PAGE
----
Playing the credit crisis blame game
In a clear sign that the public hungers for a better understanding of the financial crisis, a free series this month on the topic, sponsored by the University of Washington Alumni Association, has reached attendance capacity. However, you can view the upcoming forum via live streaming video or a TVW broadcast.
The first panel discussion in the series, “How Did We Get Here, and What Does it Mean?” was moderated by KUOW Weekday host Steve Scher and featured Dick Zerbe of the Evans School of Public Affairs, Lew Mandell and Alan Hess of the Foster School of Business, and Rich Bennion, executive vice president and residential lending director of Seattle’s HomeStreet Bank. Scher explained that they would be concentrating on the causes and likely effects of the crisis, leaving possible solutions to the next forum on Nov. 3.
The consensus was that there is plenty of blame to go around. All participants in the mortgage markets played a part, from the federal government down to individual homeowners, but the root cause was a massive lowering of underwriting standards, which Zerbe characterized as having been “under attack from virtually every branch of government.” Mandell and Bennion noted that this was originally done to meet affordable-housing targets, but that the post-9/11 flood of cheap capital into this country — from the Fed’s rock-bottom interest rates as well as creditor nations like China — brought speculators into the mix, including individuals who bought homes on terms that only made sense if prices continued to rise. Hess pointed out that the total number of subprime loans had tripled from 2003 to 2007, and that over half of them were cash-out refinances, not initial home purchases — not exactly what Congress had in mind when they pressured Fannie and Freddie to lower their standards. Add to this what Bennion called a “disconnect between the borrower and the lender,” in which most originators no longer have any “skin in the game” but collect their fee and pass on the risk to holders of mortgage-backed securities of increasingly dubious quality, and the inexplicable behavior of the large institutions who, according to Mandell, “should have known enough not to be eating their own cooking,” and you have the current mess.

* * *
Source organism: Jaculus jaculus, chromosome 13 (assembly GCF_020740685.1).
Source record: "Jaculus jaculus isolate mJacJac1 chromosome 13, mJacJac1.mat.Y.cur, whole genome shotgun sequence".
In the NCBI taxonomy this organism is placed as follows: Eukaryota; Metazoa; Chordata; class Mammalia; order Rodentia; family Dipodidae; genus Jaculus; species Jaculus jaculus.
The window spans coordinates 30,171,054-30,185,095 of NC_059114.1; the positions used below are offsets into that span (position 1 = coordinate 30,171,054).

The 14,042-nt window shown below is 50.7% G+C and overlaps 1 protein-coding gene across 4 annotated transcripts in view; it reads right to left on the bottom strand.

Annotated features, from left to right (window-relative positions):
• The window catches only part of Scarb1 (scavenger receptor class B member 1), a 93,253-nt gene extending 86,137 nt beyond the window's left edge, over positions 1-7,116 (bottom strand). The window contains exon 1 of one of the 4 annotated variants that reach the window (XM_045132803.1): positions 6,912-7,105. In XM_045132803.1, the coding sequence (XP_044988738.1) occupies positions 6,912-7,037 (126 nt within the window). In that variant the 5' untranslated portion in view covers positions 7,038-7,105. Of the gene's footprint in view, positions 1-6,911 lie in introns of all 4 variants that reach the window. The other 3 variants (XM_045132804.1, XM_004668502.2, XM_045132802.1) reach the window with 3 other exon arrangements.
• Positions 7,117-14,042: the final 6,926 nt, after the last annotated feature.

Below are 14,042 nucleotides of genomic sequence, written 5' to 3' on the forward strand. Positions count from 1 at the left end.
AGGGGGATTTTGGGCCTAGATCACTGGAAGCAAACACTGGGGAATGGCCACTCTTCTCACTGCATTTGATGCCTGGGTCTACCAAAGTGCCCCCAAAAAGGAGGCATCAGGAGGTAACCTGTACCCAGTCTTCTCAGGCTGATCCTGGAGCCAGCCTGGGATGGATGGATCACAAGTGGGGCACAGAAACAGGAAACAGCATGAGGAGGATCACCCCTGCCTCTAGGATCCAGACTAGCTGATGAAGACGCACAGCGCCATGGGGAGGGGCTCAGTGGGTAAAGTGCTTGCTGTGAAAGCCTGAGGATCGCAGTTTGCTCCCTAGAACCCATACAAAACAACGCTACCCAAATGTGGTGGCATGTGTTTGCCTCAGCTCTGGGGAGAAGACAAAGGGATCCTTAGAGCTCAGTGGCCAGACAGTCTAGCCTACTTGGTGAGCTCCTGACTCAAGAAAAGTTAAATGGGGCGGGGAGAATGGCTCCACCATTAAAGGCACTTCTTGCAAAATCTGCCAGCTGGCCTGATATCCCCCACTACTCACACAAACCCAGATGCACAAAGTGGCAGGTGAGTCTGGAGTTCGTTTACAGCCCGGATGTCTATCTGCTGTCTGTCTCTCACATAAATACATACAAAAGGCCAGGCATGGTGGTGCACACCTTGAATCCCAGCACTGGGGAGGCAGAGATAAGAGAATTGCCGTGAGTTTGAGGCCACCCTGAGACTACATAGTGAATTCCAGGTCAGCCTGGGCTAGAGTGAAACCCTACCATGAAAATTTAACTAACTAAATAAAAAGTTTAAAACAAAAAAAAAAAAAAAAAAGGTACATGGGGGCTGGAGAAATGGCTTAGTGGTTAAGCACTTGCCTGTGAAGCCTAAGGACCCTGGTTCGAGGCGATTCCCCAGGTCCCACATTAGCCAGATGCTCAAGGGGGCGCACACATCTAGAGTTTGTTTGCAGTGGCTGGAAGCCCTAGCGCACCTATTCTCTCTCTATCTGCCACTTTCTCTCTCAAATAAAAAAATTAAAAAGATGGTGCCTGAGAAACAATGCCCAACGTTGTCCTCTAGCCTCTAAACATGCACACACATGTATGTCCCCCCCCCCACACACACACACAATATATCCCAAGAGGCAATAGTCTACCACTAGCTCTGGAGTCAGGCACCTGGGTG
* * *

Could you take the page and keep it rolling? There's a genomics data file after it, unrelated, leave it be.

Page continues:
What could happen as a result? It’s already begun: consolidation of the banking system to the point where Zerbe thinks there may be antitrust concerns; a further fall in the Seattle real-estate market, since, as Mandell noted, the conforming-loan ceiling is close to the median home price, and jumbo mortgages are becoming impossible to get; trouble in the world of higher education, where tuition is “funded by massive amounts of leverage” (watch for consolidation among small institutions there, too); and a general reluctance to lend, which impacts everything from people’s ability to buy cars to their employers’ ability to make payroll.
Questions from the notably unpanicked audience ranged from the political (would Obama or McCain do a better job at getting us out of this? summary: the importance of that choice is “overstated,” though ending the war would make more funds available for domestic recovery) to the definitional (how are interest rates set? what’s the deal with credit-default swaps?). But one, from a student of Hess’s, had to do with how much we could blame our current situation on the phenomenon of short-termism. Hess thinks it’s a factor, but is also nothing new. Mandell and Zerbe seemed rather pessimistic, therefore, about our ability to avoid future bubbles, one of which, Scherr suggested, might be in green technology. Mandell said “the memory of the American public is getting shorter and shorter,” and pointed out that the tech bubble wasn’t even 10 years old, while Zerbe held that, as far as regulation goes, it wasn’t a lack of quantity, but a lack of quality that sank us, and we will “probably get it wrong next time too.” He did think there would be marginal improvements, and Hess attempted to close the evening on a positive note by saying that “things aren’t that grim” in that the market’s price-to-earnings ratio is actually near the historical average of about 15. “Of course, it could go down,” he couldn’t help adding, and indeed, according to Yale economist Robert J. Shiller, the S&P’s P/E ratio has gone as low as 4.78 in 1920, and as low as 6.6 as recently as 1982.
So, what should we do now? That’s in fact the theme of the second forum, which will be hosted by former mayor Norm Rice and feature Yu-Chin Chen of the economics department, Karma Hadjimichalakis of the Foster School, Wolfram Latsch of the Jackson School of International Studies, and local economic analyst Dick Conway. I wish Mandell were going to be there, too, as I see he is a “leading scholar in the financial education movement” who is willing to criticize our current lackluster efforts (Word file) in that direction. Watch for a summary of the Nov. 3 forum and an update to my Oct. 8 article on the role financial literacy should play in the recovery sometime during Election Week. (Let’s hope we know who the president and governor are by the time it runs.)